Beachgoers in Australia fled the water this past weekend after a massive great white shark was spotted just off the Adelaide coast. Rumoured to be seven metres (23ft) long – roughly the same size as Jaws' famed fictional beast, "Bruce" – the fish has become the latest media sensation. But there's a problem here: this shark was almost certainly not seven metres long.
The largest scientifically measured white shark caught in Western Australia measured just 6.1 metres. To put things into perspective, that shark was caught the same year Frankie Goes To Hollywood told the world to "Relax" for the first time: 1984. That's how infrequently such large great whites appear.
"In the 18 years I have worked with white sharks, the largest shark we have measured was 5.5 metres out of thousands of sightings," says marine biologist Dr Alison Kock.
The shark was seen by aerial surveyors, who reportedly used a nearby boat to gauge the animal's length.
"Sizing these ocean giants can be tricky," explains Kock. "This is because objects underwater are magnified or distorted, because white sharks are notably much bulkier than other sharks, and let's not forget that the excitement of seeing such an incredible animal probably contributes to interpreting the estimation."
Reports of bigger white sharks have surfaced over the years. One individual, caught near Australia's Kangaroo Island in 1987, was estimated at over seven metres long, as was another caught that same year off the Malta coast. Bigger still, an alleged eight-metre specimen was reported near Mallorca in 1969 – but in each of these cases, the accuracy of the claim was questioned by scientists, who eventually issued new size estimates for these sharks. Thanks to known relationships between fin height and body length, the supersized Mallorca shark, for example, is now thought to have been 6 and 6.42 metres long.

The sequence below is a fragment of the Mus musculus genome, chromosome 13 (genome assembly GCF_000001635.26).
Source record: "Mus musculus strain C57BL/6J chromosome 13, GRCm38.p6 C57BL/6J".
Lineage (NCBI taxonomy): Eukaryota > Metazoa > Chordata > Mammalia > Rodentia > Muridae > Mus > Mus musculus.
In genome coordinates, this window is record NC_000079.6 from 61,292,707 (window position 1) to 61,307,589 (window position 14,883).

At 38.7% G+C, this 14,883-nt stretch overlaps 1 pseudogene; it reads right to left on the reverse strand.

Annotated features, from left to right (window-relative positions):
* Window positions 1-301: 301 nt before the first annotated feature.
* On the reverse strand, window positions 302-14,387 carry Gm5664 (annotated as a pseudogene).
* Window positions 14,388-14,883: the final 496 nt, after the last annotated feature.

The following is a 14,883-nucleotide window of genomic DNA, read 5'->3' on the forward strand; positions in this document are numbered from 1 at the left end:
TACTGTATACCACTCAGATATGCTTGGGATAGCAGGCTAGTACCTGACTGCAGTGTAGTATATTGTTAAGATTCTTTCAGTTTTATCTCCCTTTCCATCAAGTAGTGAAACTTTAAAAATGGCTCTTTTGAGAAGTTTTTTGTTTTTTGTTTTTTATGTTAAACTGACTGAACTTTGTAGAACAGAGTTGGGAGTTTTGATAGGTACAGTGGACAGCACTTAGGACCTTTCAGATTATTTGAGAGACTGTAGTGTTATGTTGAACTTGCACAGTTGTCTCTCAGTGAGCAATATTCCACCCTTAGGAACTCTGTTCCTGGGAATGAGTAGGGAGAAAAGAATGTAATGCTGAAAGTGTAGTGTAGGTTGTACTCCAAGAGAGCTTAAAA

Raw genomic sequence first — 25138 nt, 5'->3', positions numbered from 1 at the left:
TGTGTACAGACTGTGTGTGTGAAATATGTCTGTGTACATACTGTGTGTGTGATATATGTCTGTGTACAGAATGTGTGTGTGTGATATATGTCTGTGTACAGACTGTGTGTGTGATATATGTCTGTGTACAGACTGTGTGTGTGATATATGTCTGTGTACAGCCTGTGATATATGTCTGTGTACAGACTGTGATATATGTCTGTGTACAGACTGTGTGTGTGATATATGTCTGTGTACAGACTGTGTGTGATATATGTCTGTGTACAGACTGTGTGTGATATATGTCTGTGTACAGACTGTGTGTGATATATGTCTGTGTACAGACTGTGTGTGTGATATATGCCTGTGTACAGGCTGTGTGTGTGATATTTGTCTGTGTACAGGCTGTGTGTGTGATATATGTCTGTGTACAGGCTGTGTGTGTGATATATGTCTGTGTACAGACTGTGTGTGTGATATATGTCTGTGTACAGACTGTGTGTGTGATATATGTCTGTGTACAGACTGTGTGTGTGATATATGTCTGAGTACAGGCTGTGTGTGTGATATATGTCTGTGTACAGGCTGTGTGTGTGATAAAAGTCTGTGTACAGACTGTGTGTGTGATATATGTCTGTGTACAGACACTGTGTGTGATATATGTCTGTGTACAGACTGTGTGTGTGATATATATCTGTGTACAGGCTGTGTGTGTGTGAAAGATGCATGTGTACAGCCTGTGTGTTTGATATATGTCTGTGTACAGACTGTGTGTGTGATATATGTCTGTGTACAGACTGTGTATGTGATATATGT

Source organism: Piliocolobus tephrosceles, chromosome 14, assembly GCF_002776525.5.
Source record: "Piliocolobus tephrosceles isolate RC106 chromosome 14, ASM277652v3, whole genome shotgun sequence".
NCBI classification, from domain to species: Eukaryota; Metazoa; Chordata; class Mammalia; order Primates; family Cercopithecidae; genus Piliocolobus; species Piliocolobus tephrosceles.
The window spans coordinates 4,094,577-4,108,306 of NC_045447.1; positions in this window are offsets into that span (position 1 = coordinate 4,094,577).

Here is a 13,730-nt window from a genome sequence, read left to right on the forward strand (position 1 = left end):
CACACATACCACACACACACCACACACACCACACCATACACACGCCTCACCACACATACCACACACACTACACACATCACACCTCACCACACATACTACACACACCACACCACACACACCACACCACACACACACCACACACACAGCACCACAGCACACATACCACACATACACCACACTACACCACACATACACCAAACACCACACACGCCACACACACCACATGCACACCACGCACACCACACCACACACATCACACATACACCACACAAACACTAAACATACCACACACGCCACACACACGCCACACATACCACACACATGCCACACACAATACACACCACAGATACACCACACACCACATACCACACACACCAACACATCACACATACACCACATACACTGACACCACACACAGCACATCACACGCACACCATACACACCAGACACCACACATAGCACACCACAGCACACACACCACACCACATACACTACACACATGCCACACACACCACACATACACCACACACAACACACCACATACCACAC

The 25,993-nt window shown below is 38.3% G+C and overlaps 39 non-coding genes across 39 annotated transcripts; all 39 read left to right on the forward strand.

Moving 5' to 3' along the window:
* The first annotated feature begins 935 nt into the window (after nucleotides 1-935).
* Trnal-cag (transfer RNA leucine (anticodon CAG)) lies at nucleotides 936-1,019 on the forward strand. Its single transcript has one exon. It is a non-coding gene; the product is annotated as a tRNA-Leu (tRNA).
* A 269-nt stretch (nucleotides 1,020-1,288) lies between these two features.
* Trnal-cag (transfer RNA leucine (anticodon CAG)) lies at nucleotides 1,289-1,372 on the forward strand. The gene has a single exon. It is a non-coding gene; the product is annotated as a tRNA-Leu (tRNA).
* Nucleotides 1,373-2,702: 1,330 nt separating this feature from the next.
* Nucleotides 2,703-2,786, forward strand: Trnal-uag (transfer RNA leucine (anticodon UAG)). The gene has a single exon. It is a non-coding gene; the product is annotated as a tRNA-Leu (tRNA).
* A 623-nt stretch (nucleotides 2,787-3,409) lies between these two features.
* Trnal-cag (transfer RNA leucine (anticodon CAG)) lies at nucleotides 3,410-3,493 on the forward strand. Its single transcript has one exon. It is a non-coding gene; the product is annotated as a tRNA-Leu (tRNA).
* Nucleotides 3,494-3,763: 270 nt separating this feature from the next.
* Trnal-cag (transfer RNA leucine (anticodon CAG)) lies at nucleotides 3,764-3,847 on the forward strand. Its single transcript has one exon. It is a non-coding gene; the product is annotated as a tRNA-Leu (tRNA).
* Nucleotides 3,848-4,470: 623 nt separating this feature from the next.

Even the famed "Deep Blue", one of the largest great whites ever caught on camera, falls within this range.
"However unlikely, it is not impossible that seven metre giants are out there," adds Kock. "And seeing evidence for one would be pretty awesome." If the estimates were accurate, the Australian sighting would be right up there in the big leagues, but we're not bringing out the record books just yet.
In any case, it's important to note great white sharks are highly migratory, and the animal is unlikely to stay in the area for long. Regardless of size, the animal poses little threat to swimmers, and its appearance is not evidence to support claims that sharks are flocking to the area because of surfing season.
"There are large schools of fish moving through our waters at this time of year," Surf Life Saving chief executive Clare Harris said in a statement.
What we're seeing is simply a healthy fish, in its typical habitat, following its typical food source.
Top header image: kqedquest/Flickr